Many people commit the mistake of overusing their muscles and joints. Even though we stressed the importance of having an active lifestyle, it is important to do it in moderation. Do not fall prey to the repetitive straining of your muscles and joints. A good tip is to warm up for about ten minutes before every workout routine or any form of exercise. Do the same for cooling down. This problem can happen not only through exercise, though. For instance, doing the same movements over and over at work or recreation can damage cartilage, loosen the tendons, and end up causing injury.
How can you tell I if I am overusi��������ints? This is where good body awareness comes in handy. Most of us shrug off discomfort and pain thinking it’s no big deal. However, if you want to tread a healthier approach in life, you should learn to listen to your body better. As soon as you feel pain, during whatever it is that you are currently doing – chores, exercise, or work – never ignore it. Try stopping what you’re doing and see if the pain ceases. If the pain doesn’t stop, consult your physician immediately.
How is My Body Alignment?
Think of the body’s structure like your car’s chassis – any deviation from the proper alignment will wear out the tires easily, just like your legs and knees. Remember that proper body alignment is important to avoid straining joints, muscles, and ligaments. In simpler terms, you need to have good posture. Here are some pointers for good body alignment and correct posture:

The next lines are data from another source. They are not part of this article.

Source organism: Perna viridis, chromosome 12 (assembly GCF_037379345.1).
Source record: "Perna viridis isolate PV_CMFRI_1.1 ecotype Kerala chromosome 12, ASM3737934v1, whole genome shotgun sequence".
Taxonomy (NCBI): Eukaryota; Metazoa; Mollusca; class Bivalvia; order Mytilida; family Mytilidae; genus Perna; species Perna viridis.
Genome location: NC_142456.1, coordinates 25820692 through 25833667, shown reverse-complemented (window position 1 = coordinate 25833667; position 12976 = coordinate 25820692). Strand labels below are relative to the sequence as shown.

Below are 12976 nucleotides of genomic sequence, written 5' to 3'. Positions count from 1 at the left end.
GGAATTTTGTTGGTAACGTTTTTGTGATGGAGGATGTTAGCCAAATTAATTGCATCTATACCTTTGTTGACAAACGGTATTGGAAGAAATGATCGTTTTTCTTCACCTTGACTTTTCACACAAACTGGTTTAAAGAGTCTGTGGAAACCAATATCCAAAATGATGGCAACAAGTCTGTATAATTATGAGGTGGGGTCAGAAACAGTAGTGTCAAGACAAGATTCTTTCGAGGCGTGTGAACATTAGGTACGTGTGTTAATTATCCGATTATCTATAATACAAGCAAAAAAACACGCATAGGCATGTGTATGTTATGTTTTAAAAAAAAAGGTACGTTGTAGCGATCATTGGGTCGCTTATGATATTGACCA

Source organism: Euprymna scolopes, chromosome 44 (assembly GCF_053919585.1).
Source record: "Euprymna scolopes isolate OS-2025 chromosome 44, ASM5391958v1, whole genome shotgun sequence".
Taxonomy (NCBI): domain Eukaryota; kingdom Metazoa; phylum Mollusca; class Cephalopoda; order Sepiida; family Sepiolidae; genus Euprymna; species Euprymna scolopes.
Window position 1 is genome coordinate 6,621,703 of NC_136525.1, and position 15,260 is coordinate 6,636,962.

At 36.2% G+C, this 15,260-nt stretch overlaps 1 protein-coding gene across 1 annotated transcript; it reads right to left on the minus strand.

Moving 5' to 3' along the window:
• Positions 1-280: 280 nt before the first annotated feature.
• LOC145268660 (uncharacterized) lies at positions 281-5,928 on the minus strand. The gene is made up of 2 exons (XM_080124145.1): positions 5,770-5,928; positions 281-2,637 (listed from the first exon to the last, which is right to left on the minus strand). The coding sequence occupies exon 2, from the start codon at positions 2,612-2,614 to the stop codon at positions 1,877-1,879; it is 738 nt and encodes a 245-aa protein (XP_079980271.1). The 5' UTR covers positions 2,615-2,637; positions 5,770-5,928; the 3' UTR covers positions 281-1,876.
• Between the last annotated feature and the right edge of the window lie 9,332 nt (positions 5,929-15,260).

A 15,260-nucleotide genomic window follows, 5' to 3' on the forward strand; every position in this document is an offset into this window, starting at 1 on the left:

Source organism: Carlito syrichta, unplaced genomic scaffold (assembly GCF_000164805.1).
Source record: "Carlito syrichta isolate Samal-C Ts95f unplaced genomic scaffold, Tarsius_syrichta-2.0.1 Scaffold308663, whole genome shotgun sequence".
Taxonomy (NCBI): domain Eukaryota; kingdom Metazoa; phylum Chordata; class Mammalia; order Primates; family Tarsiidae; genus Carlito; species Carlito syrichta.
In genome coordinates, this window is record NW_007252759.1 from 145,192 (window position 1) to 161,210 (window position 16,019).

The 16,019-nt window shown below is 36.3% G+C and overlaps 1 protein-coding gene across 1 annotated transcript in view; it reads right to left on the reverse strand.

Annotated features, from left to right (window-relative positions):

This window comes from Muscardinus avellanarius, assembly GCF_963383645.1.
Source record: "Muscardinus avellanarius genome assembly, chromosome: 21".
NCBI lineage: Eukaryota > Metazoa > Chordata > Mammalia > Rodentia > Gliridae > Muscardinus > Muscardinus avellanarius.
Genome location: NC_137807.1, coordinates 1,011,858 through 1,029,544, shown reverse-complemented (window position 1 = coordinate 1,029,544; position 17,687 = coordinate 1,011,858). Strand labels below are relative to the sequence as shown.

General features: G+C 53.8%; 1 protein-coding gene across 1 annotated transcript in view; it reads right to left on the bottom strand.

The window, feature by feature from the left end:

- Keep your back straight. Don’t hunch or slump forward.
- Knees should be bent slightly instead of being “locked” at all times.
- Keep your abs tightened by “sucking in” your stomach gently.
- The head should be centered. Check this using your alone time in front of the mirror – and side to side, too.
- You have two feet. Use them equally. Never focus all your weight bearing on just one side.
What Kind of Footwear Do I Have?
A common cause of straining joints and the lower extremities in general is bad footwear choices. When you wear shoes that create an uneven distribution of weight, you place added stress on the knees. Forget the fancy terminology – wearing the wrong shoes will make you look obviously uncomfortable. Your stride will be thrown off, your knees will be stressed, and you won’t be feeling your most glamorous self.
Sometimes, it’s not just the shoes. Every person is unique – sometimes, the uniqueness is found on your feet. You may have foot arches that are rigid or flat, uneven leg length, or bowed legs. This doesn’t seem so bad – you just have to go to specialty stores to get your shoes done with respect to some anatomical considerations. The right shoes will give you the right kind of support that your body – especially the joints – need. Consulting a podiatrist is also part of the plan. He/she can diagnose any foot problems that you might have, and then help you with orthotic prescriptions to correct your gait.
It’s never too early to start taking care of your knees – or your whole body in general. The pointers mentioned here are only some of the many ways you can do this. Remember to stay healthy by eating right, getting enough rest, exercising regularly, and avoiding unhealthy habits.